SpaceX crew dragon gets tentative NASA target for first astronaut launch


New information from NASA and the US Government Accountability Office (GAO) confirms that SpaceX is currently targeting – at least very provisionally – Crew Dragon's first launch with astronauts onboard before November 15, 2019.

SpaceX is currently in the midst of a complex investigation of high-risk anomalies after its flight-approved Crew Dragon DM-1 capsule suffered a catastrophic failure on April 20. This research is far from complete due to the fact that the interests of NASA and the Commercial Crew Program (CCP) are equally intertwined in the work involved. Given the potential consequences of a similar crash occurring with astronauts (public or private) on board, NASA is unlikely to accept anything less than an unsatisfactory analysis and resolution of failures, including all necessary changes in the design of the Dragon Command, not matter how comprehensive.

As Chris Gerbhardt of notes, the dates related to the Dragon Crew included in the NASA Flight Planning Integration Panel (FPIP) document are extremely tentative They are really there just to serve as placeholders for the long-term planning of the International Space Station, already a necessarily uncertain effort. However, NASA's planning date of November 15, 2019 for the Crew Dragon DM-2 (the first manned test flight) was probably approved by SpaceX – if not provided directly by the company – before entering a Official FPIP.

In other words, November 15th is probably a real target, but it should be treated as an absolutely positive launch date from the first to the first Crew Dragon astronaut mission on the ISS. At the end of March (after the successful completion of DM-1, but before the capsule's ground failure), anonymous sources from the Russian space industry confirmed that NASA's DM-2 planning date was July 25 at the same time indicating that the space agency was already preparing for delays that could push DM-2 until November 2019.

Specifically, an anonymous Roscosmos source told Russian broadcaster TASS that "the [DM-2] The Crew Dragon release is due to be postponed until November. " Given that this delay was rumored – albeit almost officially – and reported in almost a month before The Crew Dragon C201 capsule exploded catastrophically during the tests but did not exactly inspire confidence in a November 2014 DM-2 planning date, officially launched by NASA another three months later.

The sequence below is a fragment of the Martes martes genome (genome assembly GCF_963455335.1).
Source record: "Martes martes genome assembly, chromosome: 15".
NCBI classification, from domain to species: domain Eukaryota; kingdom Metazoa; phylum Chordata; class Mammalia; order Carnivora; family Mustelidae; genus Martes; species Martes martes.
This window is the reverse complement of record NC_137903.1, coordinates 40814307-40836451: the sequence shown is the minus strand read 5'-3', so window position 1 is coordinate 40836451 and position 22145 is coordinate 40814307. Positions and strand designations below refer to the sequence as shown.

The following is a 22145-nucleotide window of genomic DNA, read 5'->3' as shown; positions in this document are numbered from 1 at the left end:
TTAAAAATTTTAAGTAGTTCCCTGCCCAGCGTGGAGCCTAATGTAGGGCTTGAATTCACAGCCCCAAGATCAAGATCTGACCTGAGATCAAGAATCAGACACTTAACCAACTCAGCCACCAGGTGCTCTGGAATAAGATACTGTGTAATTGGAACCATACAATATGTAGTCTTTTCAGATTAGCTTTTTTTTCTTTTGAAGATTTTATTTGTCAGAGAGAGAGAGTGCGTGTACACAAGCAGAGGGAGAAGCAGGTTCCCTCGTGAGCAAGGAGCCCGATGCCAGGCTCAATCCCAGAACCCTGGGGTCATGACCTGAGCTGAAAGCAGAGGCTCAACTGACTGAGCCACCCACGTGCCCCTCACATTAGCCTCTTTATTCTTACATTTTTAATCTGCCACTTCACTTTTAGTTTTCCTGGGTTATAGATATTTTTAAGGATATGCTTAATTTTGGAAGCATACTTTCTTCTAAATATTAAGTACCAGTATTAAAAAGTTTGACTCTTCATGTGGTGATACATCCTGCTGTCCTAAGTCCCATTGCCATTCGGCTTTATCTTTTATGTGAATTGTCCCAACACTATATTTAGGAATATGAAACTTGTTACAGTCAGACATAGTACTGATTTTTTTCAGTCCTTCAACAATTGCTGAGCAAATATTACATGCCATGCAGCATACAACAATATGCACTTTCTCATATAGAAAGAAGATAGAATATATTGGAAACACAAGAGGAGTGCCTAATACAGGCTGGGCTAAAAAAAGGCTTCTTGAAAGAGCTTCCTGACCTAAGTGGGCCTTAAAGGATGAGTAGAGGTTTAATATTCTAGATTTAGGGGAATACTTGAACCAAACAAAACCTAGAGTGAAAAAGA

Crew Dragon stumbles, but optimism continues

As they say, things were going perfectly to the point of not being. Despite 2 to 3 months of work at NASA and delays related to the review, SpaceX's first Crew Dragon aircraft performed flawlessly during the orbital encounter, docking, departure and re-entry, as NASA and of SpaceX were joking about their partial disbelief. NASA's long post-mission review has effectively concluded the same, although there ever space for improvement.

Due to these DM-1 delays mentioned above (approximately from early January to early March), the assembly and integration of the DM-2 Crew Dragon was delayed to preserve access should DM-1 reveal flaws or necessary changes. Things did not go as planned, but late integration turned out to be beneficial, preserving access to most of Dragon 2's critical subsystems without requiring further disassembly before any anomaly-related changes are implemented.

A NASA update of May 2019 indicated that SpaceX's DM-2 Crew Dragon (probably the previously designated vehicle for the subsequent USCV-1 mission) is in the final stages of assembly. Once the anomaly investigation is complete and the DM-2 spacecraft is upgraded with any necessary modifications, SpaceX will likely require an additional 4 months of work to achieve flight readiness. (NASA)

By a late May upgrade from CCP manager Kathy Lueders, SpaceX has effectively changed its Crew Dragon hardware assignments into one to account for the loss of the DM-1's C201 capsule. The vehicle previously assigned to DM-2 was transferred to a critical flight abortion test (IFA), previously intended to use the proven C201. By graphics provided during Lueders presentation, SpaceX's replacement DM-2 capsule (probably the capsule previously assigned to the next mission, Crew-1) is in a kind of standby pattern to allow modifications that may be necessary after failure of the DM-1 investigation concludes.

In an earlier December 2018 upgrade from Lueders, SpaceX's original DM-2 spacecraft (now assigned to IFA) was fully assembled, shipped to Pad 39A and ready to launch in June 2019. Counting the delays of the DM- 1, this spacecraft would probably be ready for the abortion test in July or August, which matches the post-anomaly indications that the IFA is scheduled for no earlier than fall (September 2019)

Illuminated by Earth's arm, the arrival of the DM-1 Dragon crew to the ISS was captured by astronaut Anne McClain on March 3. (NASA / Anne McClain)

All in all, a pragmatic analysis suggests that Crew Dragons Release of DM-2 probably do not happen before the first quarter of 2020, although miracles (and nightmares) are certainly possible. For now, all that matters to SpaceX is to close the C201's fault investigation as quickly and accurately as possible. Only after the company has publicly announced the results of this investigation, any IFA or DM-2 release date should be taken with anything less than a full salt content.

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